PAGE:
Takes some seriously Orwellian doublethink to pretend copyright enforcement isn't censorship. The idea that the USA is a bastion of freedom... wake me up when there's a study made by people who aren't batshit crazy.

Corporate "laws" (4, Interesting)

Roger W Moore (538166) | about 2 months ago | (#47757877)

Takes some seriously Orwellian doublethink to pretend copyright enforcement isn't censorship.

I think this is the result of a very narrow view point when making the map. They seem to only care about censorship by the state through direct laws. Increasingly in the US, and so some extent the rest of the western world, it is not government which restricts our rights but companies. They need to make a second map showing countries where companies have used laws to force, or bully, people into being censored through the threat of massive financial penalties.

Re:Corporate "laws" (2)

mysidia (191772) | about 2 months ago | (#47758053)

I agree... there should be a color for this. In between "Free" and "Partly free"; there should be a "Technically Free but de-facto censored" category

For countries where corporations can use legal techniques such as DMCA to intimidate web site operators into removing speech.

Aiding and abetting infringement (2)

tepples (727027) | about 2 months ago | (#47758519)

Under the definition you suggest, any WTO member recognizing the legal theory of aiding and abetting infringement [wikipedia.org] would be "partly free".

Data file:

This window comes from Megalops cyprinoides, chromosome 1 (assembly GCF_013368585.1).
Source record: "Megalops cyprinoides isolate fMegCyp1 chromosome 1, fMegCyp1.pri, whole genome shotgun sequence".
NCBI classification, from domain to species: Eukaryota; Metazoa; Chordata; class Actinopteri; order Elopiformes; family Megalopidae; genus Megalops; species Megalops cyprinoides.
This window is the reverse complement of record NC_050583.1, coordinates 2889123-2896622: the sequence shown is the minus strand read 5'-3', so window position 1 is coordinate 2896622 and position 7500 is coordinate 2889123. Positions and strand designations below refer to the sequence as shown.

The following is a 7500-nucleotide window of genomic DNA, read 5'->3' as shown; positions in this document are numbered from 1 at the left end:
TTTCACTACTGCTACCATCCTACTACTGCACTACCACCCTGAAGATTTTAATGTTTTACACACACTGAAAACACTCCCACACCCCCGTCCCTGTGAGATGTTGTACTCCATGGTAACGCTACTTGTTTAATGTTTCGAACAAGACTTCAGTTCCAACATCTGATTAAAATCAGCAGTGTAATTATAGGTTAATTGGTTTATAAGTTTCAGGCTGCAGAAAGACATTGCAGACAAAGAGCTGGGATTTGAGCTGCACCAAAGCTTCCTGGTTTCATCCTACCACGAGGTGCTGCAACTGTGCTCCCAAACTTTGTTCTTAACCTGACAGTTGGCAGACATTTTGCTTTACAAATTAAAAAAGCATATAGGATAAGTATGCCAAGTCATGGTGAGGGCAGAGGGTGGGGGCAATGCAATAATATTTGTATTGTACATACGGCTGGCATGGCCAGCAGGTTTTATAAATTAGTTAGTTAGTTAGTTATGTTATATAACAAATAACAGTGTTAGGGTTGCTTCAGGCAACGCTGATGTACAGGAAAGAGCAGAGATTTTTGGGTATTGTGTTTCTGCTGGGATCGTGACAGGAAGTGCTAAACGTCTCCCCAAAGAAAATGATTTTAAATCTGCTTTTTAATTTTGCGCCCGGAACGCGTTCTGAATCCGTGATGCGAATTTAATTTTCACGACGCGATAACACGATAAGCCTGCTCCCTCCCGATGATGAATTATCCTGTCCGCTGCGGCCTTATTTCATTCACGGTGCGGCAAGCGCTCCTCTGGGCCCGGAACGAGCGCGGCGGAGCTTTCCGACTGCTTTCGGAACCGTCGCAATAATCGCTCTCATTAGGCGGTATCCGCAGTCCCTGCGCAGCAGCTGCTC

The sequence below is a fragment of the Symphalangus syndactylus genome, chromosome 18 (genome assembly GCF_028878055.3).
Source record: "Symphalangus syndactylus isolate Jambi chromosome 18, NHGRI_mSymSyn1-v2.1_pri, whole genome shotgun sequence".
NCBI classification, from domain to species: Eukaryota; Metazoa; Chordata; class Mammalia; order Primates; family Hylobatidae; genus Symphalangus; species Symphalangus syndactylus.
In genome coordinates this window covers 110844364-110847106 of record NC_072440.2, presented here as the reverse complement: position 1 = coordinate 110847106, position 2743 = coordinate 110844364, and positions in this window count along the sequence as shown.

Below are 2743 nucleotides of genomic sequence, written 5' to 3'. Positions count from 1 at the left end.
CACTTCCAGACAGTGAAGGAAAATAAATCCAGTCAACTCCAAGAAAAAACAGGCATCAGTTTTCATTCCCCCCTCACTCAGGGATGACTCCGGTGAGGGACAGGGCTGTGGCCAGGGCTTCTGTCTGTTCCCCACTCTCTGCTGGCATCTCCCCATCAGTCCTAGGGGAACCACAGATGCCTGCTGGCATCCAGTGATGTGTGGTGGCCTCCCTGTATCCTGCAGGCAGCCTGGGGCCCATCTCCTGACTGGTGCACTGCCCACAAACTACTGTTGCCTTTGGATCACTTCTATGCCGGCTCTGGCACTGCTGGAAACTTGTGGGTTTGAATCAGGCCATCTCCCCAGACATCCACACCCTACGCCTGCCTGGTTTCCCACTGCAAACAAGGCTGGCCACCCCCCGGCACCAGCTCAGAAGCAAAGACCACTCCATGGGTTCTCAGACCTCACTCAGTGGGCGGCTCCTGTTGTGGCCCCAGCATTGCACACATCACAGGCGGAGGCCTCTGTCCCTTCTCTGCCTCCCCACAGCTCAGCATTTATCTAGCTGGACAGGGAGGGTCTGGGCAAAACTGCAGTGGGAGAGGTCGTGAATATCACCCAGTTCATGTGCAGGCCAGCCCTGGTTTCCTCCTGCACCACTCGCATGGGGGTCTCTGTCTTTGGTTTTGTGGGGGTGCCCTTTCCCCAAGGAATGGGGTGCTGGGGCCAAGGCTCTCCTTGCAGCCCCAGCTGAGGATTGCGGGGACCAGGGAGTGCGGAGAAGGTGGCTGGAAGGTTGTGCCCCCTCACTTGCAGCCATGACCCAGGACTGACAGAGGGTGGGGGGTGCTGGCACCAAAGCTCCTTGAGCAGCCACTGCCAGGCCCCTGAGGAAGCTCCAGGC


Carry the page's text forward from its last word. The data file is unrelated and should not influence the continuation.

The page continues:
Re: What about.. (2)

SuricouRaven (1897204) | about 2 months ago | (#47758915)

Half true. Copyright isn't intended as a tool of censorship - it isn't to stop people getting access to information, but to make sure they pay for it. Generally if a copyright holder is trying to stop you downloading a movie off the internet, they really do want you to see it - but through their own approved channel.

That said, it can certainly be abused for censorship, and frequently is. But that isn't the purpose of it. Just an incidental effect.

Your life is SO AWFUL. (3, Interesting)

Cragen (697038) | about 2 months ago | (#47759073)

Takes some seriously Orwellian doublethink to pretend copyright enforcement isn't censorship.

If copyright issues are your biggest complaint, you have a pretty good life. I am betting you have electricity, running water, and toilets, things much of the "free world" doesn't have, much less relative freedom of speech. You simply have no idea what life is like outside your environment. Please do travel outside your local country. Hopefully, it will be an eye-opener (and heart-opener) for you.

Re:What about.. (0)

Anonymous Coward | about 2 months ago | (#47757773)

The countries not polled by this?
Like Canada? What's going on there? Is it free?

Canada is well on the way to censorship [wikipedia.org] .

Doesn't work (2)

iONiUM (530420) | about 2 months ago | (#47756963)

The summary links to an article which has a link in it to the map which doesn't load.

What a waste of space. Why is this on Slashdot? Find a reliable source, and then post it.

Re:Doesn't work (5, Informative)

mlkj (3794193) | about 2 months ago | (#47757013)

Works for me. Maybe the servers are just choking under the load. Here's a screenshot : http://a.pomf.se/xcxzwr.png [a.pomf.se]

Re:Doesn't work (1)

iONiUM (530420) | about 2 months ago | (#47757159)